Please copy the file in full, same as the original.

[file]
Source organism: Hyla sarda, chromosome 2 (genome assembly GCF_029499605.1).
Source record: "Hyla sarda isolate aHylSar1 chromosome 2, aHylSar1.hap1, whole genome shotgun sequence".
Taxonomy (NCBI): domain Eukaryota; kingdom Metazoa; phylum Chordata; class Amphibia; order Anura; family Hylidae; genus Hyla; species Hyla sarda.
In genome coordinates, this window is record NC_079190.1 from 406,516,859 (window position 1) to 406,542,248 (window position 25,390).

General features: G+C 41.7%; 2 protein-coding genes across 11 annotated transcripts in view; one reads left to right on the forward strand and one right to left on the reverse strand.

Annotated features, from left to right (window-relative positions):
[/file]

Source organism: Hyla sarda, chromosome 2 (genome assembly GCF_029499605.1).
Source record: "Hyla sarda isolate aHylSar1 chromosome 2, aHylSar1.hap1, whole genome shotgun sequence".
Taxonomy (NCBI): domain Eukaryota; kingdom Metazoa; phylum Chordata; class Amphibia; order Anura; family Hylidae; genus Hyla; species Hyla sarda.
In genome coordinates, this window is record NC_079190.1 from 406,516,859 (window position 1) to 406,542,248 (window position 25,390).

General features: G+C 41.7%; 2 protein-coding genes across 11 annotated transcripts in view; one reads left to right on the forward strand and one right to left on the reverse strand.

Annotated features, from left to right (window-relative positions):